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DevOps / Low Code / No Code / Software Development

What Is Lightweight Software? Revisiting the Definition

While many applications that call themselves lightweight may not take up a lot of space, they do a poor job in other areas.
Mar 31st, 2023 6:06am by
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For many years, the Volkswagen Beetle was one of the most popular vehicles on the road. Originally weighing less than 2,000 pounds, it was among the lightest vehicles of its time. However, the Beetle was also hideously underpowered and strained to go up steep hills, laboring with more than two passengers. No one would’ve confused the Beetle with a sports car — it was often unreliable, with the performance profile of a house brick.

I mention the Beetle in relation to the current obsession with making “lightweight” software. With a quick spin through the various home pages of newer cloud native services and applications, you’ll find that nearly all of them are lightweight.

The implication, of course, is that lightweight is now a critical attribute of software. That makes sense — the best software is elegantly designed without bloat or extraneous code. However, measuring software quality merely by the number of code lines or binary size is about as fraught as assessing a vehicle’s quality by how much it weighs.

That said, lightweight can also line up with high utility, with a little package delivering other critical attributes. In contrast to the Beetle, the Suzuki Samurai is a light, cult-favorite car that was perhaps the best small off-road vehicle of the ‘80s and ‘90s.

To this day, it remains one of the best ever made — able to handle steep hills, dirt, gravel and mud. It has few complex dependencies and, most importantly, is reliable — you’re not going to get stuck on the side of the road with a Samurai. Consciously designed, it does what it is built to do very well, showing that lightweight can work well when other attributes are prioritized.

Lightweight Can Quickly Become Heavyweight

In today’s world of software, the term lightweight is overused. While many applications that call themselves lightweight may not take up a lot of space, they do a poor job in other areas. These supposedly lightweight apps are not self-contained or performant, and they add hidden technical debt that tends to emerge at the worst of times.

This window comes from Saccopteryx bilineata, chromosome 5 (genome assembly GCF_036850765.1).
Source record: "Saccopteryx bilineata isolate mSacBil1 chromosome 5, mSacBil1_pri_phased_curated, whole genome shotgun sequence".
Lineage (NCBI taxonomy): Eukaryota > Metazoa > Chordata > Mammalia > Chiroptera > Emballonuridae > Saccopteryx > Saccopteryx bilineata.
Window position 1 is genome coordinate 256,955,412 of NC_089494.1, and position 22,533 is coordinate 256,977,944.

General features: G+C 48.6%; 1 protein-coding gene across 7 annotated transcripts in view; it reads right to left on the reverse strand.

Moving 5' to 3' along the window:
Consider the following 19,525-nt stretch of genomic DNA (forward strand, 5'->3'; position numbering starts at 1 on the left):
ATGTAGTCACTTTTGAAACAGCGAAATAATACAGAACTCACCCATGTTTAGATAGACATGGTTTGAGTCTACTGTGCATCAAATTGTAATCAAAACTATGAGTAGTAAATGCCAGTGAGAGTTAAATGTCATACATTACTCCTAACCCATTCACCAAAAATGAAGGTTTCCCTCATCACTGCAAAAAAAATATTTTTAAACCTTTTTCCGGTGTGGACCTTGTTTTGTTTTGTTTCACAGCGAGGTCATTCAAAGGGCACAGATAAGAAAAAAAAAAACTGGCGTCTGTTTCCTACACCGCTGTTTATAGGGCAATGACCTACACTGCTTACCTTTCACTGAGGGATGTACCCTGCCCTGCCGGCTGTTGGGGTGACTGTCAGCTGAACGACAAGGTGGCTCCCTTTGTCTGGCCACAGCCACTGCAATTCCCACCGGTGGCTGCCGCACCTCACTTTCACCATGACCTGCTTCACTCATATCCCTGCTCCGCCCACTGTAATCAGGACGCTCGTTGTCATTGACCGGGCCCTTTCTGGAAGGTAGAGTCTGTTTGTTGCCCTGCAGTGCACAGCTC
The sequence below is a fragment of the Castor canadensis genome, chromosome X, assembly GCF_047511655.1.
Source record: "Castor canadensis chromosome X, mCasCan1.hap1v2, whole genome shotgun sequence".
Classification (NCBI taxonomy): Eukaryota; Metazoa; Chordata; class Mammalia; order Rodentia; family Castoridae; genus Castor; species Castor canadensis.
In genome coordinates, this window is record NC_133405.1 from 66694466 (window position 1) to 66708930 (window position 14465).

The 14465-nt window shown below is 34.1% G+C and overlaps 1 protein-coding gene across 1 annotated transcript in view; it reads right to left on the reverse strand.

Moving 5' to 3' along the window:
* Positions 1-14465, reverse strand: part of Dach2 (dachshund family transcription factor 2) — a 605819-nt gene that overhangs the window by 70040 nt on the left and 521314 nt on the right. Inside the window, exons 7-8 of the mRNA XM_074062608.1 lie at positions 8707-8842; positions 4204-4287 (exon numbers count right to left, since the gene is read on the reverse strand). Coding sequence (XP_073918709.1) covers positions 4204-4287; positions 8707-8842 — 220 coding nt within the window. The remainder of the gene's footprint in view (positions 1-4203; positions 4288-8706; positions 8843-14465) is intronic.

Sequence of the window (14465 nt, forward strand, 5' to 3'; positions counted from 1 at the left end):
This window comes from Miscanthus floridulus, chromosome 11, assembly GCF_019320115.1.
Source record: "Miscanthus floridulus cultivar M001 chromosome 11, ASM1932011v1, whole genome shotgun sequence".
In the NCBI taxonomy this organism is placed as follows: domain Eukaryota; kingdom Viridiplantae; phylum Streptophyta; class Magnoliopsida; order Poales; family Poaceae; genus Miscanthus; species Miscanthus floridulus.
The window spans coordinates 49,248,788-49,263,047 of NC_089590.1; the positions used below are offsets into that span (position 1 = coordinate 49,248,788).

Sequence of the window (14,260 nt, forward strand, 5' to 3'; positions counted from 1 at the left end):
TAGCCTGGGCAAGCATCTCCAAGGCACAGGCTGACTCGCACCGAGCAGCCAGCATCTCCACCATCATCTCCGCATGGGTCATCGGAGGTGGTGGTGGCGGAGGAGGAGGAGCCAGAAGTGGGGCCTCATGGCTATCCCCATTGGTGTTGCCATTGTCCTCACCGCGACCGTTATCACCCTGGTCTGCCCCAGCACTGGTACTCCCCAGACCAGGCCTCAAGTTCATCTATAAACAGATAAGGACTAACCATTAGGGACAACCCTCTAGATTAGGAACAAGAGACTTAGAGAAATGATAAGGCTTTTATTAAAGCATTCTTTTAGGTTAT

Curiously, this can mean you need to run more instances of them or beef them up with auxiliary components, sidecars and other modules — essentially making something that touts itself as lightweight actually quite heavyweight when the total footprint is considered.

Lightweight software can also include many dependencies to offload functionality and use third-party libraries or services. This can give supposedly lightweight software many more failure points, hidden sources of performance problems and, most importantly, significant security risks caused by exposure to many lightly policed elements of the software supply chain, such as packages or libraries.

Software modules in package managers like npm and PyPI, or in various Docker container images, are now among the fastest-growing vectors for cyberattacks because bad actors recognize the power of inserting themselves maliciously into the software supply chain.

The Five Factors of Lightweight Software

Remember the canonical Twelve-Factor App that provided a solid rubric for web application design? Well, here we’ll outline the critical factors of lightweight applications. There are five.

Lightweight software should be:

  1. Small
  2. Portable
  3. Self-contained
  4. Highly optimized
  5. Easy to fix

Let’s unpack them one by one and discover why each is important.


While “small” can be measured by lines of code or binary size, one snapshot in time only tells half the story. Even with a steadily growing user base, truly lightweight software tends to expand in size minimally over time. Minimal growth indicates that the maintaining team or organization has made a commitment to design for timeless utility, while being wary of adding functionality and cruft just to handle more specialized use cases. Smaller design is aesthetically ideal, for sure, but it is only table stakes. And parsimonious code counts achieved by outsourcing huge swatches of functionality to third-party libraries and packages are not small at all (see the section below on “self-contained”).